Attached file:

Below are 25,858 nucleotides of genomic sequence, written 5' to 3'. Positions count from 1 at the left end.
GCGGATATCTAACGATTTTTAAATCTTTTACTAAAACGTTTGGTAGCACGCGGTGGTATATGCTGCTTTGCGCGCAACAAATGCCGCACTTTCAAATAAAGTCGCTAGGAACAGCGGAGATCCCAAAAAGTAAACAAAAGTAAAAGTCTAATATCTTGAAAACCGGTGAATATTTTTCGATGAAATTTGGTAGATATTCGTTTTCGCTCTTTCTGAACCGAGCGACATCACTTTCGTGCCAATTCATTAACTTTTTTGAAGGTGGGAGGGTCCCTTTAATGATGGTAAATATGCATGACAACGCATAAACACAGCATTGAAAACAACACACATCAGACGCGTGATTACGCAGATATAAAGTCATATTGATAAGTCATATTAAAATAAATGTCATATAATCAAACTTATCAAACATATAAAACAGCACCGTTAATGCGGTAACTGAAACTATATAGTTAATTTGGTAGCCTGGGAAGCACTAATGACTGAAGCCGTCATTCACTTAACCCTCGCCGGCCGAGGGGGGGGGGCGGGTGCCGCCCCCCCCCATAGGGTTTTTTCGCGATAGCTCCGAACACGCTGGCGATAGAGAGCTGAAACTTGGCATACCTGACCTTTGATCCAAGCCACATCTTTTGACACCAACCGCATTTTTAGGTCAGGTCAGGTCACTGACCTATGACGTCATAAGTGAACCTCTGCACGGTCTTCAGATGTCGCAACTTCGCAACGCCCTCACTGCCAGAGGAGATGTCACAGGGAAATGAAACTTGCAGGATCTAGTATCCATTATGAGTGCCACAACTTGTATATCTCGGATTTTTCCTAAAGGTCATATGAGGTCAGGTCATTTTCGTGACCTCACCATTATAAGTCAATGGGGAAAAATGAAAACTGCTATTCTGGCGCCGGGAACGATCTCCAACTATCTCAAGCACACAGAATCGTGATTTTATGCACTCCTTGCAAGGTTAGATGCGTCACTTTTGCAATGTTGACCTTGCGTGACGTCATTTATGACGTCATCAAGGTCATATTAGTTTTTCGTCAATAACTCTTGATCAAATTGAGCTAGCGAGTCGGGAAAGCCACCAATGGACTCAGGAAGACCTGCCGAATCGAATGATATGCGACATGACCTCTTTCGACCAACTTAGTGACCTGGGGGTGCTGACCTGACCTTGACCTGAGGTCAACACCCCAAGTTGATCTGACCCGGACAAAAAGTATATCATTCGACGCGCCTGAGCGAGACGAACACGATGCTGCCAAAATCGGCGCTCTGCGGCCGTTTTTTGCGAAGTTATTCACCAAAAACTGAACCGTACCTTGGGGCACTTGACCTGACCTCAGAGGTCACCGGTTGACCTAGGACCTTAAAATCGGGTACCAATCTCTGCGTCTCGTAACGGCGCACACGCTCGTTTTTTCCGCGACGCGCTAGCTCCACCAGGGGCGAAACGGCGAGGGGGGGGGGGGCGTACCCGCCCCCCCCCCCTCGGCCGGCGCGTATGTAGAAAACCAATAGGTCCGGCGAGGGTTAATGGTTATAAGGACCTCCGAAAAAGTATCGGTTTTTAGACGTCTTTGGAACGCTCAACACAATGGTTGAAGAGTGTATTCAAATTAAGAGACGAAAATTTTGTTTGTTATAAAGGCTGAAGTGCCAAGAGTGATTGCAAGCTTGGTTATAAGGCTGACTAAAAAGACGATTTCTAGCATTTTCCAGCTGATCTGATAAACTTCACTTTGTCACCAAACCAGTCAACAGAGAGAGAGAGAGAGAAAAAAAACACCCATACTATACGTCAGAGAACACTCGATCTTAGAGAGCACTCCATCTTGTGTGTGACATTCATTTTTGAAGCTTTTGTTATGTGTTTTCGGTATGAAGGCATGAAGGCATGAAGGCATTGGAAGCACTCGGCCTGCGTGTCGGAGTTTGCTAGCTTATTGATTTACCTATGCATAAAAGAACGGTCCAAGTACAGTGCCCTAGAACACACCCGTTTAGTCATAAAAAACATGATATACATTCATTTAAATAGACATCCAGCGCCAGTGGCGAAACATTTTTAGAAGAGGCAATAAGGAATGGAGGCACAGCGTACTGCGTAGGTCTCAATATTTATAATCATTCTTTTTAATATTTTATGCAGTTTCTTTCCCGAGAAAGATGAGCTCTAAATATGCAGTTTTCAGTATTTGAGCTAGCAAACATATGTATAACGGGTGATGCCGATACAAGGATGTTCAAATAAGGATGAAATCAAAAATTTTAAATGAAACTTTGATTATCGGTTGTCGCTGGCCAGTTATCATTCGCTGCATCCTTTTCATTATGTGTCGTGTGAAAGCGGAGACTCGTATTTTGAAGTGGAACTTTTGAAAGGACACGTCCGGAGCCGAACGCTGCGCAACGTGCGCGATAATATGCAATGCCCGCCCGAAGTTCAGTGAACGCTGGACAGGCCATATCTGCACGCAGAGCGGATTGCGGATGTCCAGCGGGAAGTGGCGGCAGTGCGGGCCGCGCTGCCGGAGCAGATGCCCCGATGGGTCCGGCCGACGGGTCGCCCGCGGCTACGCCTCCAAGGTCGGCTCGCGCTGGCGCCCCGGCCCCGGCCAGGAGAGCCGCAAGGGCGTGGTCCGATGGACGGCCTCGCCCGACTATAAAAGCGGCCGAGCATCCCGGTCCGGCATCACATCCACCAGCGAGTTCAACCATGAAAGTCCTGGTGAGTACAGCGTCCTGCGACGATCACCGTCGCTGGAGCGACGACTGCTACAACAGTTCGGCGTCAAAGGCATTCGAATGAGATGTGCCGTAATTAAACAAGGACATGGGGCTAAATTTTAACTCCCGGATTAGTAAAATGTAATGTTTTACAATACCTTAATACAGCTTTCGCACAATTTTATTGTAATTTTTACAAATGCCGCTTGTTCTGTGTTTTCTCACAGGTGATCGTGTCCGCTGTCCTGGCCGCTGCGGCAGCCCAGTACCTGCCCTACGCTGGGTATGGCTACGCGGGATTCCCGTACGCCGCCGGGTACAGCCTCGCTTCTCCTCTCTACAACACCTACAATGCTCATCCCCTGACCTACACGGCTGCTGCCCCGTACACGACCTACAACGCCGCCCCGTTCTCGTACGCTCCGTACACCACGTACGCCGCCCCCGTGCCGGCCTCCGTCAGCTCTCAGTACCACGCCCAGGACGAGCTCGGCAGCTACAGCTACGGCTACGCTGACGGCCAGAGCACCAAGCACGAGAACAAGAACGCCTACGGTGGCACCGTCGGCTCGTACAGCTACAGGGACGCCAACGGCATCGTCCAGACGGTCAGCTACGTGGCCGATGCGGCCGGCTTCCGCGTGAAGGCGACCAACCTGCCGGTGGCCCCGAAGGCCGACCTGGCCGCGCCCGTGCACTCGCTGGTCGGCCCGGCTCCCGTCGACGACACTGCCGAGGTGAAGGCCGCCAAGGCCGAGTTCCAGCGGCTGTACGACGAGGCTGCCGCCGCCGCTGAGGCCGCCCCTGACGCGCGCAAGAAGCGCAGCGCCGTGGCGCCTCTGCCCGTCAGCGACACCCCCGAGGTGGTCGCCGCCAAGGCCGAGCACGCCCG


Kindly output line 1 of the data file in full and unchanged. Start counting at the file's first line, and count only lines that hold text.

Below are 25,858 nucleotides of genomic sequence, written 5' to 3'. Positions count from 1 at the left end.